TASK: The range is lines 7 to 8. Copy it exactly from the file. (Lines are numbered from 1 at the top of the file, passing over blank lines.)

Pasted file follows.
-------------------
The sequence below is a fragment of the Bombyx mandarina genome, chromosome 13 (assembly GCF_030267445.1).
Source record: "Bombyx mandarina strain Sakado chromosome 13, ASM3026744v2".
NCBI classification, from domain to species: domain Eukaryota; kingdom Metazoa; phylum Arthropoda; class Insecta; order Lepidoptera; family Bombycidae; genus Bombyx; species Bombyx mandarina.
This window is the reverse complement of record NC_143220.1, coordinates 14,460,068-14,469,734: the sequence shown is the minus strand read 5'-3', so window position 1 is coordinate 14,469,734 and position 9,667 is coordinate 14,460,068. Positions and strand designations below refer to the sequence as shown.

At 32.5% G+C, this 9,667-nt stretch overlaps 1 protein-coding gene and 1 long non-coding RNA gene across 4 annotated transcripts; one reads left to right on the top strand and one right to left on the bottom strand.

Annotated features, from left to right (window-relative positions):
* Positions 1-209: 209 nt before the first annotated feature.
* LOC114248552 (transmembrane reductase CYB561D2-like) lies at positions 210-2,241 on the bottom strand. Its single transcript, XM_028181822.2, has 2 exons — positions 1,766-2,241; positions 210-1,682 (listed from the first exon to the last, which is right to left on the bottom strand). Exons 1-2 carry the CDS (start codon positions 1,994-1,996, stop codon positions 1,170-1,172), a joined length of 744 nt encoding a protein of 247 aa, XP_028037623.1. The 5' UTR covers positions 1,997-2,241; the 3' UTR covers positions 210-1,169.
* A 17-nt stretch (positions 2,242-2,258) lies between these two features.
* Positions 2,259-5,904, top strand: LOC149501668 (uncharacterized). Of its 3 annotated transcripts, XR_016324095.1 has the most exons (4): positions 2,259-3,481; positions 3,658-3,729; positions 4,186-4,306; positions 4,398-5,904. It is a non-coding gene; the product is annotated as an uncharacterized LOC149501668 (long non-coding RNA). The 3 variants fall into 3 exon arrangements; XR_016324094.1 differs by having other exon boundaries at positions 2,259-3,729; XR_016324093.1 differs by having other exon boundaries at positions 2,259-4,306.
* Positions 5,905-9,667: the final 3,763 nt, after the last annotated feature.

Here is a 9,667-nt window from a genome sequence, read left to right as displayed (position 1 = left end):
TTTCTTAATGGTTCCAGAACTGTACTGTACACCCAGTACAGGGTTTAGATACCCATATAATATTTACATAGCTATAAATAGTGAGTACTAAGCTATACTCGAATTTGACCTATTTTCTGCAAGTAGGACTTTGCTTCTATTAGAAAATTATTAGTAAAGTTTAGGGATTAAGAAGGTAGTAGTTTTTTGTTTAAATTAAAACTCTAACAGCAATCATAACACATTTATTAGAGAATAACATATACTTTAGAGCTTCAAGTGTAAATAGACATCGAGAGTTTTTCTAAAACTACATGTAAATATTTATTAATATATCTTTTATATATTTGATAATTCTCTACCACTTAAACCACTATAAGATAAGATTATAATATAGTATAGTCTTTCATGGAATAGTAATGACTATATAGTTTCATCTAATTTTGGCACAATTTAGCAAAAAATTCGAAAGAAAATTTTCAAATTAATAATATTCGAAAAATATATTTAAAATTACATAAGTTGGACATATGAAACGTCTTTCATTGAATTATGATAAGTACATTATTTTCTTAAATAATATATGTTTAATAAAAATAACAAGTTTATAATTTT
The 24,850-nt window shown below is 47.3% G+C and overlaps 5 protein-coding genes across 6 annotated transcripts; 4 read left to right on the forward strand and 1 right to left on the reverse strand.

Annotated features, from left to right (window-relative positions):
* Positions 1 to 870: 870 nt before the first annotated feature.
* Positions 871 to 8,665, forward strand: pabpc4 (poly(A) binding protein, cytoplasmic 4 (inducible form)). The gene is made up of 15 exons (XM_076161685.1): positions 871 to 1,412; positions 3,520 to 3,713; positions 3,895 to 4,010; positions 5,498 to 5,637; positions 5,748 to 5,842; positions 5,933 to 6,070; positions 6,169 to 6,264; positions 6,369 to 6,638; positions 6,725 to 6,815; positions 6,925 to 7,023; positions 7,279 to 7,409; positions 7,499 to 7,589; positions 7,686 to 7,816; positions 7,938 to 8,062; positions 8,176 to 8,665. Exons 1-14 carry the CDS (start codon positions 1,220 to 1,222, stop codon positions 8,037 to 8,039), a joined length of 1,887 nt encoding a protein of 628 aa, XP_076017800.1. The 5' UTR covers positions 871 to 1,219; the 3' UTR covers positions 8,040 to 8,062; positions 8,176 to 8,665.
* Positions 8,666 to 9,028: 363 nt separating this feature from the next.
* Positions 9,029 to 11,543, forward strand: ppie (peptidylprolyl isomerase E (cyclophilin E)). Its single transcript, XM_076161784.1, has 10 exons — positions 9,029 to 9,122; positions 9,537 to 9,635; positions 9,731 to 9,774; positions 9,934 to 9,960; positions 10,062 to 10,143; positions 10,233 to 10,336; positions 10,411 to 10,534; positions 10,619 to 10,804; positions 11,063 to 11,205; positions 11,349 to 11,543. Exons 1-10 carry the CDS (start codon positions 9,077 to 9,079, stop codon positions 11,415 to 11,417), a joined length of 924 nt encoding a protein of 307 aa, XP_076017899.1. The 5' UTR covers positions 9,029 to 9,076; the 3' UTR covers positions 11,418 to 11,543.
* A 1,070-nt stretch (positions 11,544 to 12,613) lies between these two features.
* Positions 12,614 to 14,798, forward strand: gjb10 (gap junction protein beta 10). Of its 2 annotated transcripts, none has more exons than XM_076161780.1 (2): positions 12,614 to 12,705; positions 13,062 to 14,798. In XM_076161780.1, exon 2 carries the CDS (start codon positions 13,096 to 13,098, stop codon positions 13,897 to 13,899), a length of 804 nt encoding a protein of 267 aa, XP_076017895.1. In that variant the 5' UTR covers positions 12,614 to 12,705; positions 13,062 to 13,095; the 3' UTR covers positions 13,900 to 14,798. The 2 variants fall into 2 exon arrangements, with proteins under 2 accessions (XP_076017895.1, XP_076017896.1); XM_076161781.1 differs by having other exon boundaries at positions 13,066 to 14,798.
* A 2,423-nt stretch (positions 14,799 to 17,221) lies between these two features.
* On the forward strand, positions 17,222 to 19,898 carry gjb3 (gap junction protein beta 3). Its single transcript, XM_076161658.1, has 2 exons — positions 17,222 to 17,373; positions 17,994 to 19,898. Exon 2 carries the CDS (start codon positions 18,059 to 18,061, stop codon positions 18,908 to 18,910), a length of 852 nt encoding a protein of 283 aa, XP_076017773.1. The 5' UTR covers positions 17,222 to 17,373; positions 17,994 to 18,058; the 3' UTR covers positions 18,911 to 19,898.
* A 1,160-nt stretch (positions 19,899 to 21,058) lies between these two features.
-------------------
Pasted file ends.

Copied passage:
* Positions 1-209: 209 nt before the first annotated feature.
* LOC114248552 (transmembrane reductase CYB561D2-like) lies at positions 210-2,241 on the bottom strand. Its single transcript, XM_028181822.2, has 2 exons — positions 1,766-2,241; positions 210-1,682 (listed from the first exon to the last, which is right to left on the bottom strand). Exons 1-2 carry the CDS (start codon positions 1,994-1,996, stop codon positions 1,170-1,172), a joined length of 744 nt encoding a protein of 247 aa, XP_028037623.1. The 5' UTR covers positions 1,997-2,241; the 3' UTR covers positions 210-1,169.